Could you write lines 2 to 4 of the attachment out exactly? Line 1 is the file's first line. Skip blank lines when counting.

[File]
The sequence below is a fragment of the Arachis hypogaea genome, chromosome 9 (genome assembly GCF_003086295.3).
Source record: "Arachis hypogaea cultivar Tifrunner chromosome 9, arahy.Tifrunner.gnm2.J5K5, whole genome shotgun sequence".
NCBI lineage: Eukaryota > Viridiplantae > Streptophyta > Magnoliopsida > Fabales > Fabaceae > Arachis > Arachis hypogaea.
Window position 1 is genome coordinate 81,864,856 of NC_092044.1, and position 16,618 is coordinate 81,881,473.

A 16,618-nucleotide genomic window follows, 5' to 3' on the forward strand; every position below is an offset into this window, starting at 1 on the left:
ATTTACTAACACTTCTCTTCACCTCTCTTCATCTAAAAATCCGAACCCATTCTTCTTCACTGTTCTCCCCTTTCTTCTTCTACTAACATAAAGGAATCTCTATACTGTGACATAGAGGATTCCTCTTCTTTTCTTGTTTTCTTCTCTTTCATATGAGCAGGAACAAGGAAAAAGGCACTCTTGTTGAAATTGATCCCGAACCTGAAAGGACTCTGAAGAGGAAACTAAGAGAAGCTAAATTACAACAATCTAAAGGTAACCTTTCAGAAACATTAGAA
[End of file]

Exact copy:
Source record: "Arachis hypogaea cultivar Tifrunner chromosome 9, arahy.Tifrunner.gnm2.J5K5, whole genome shotgun sequence".
NCBI lineage: Eukaryota > Viridiplantae > Streptophyta > Magnoliopsida > Fabales > Fabaceae > Arachis > Arachis hypogaea.
Window position 1 is genome coordinate 81,864,856 of NC_092044.1, and position 16,618 is coordinate 81,881,473.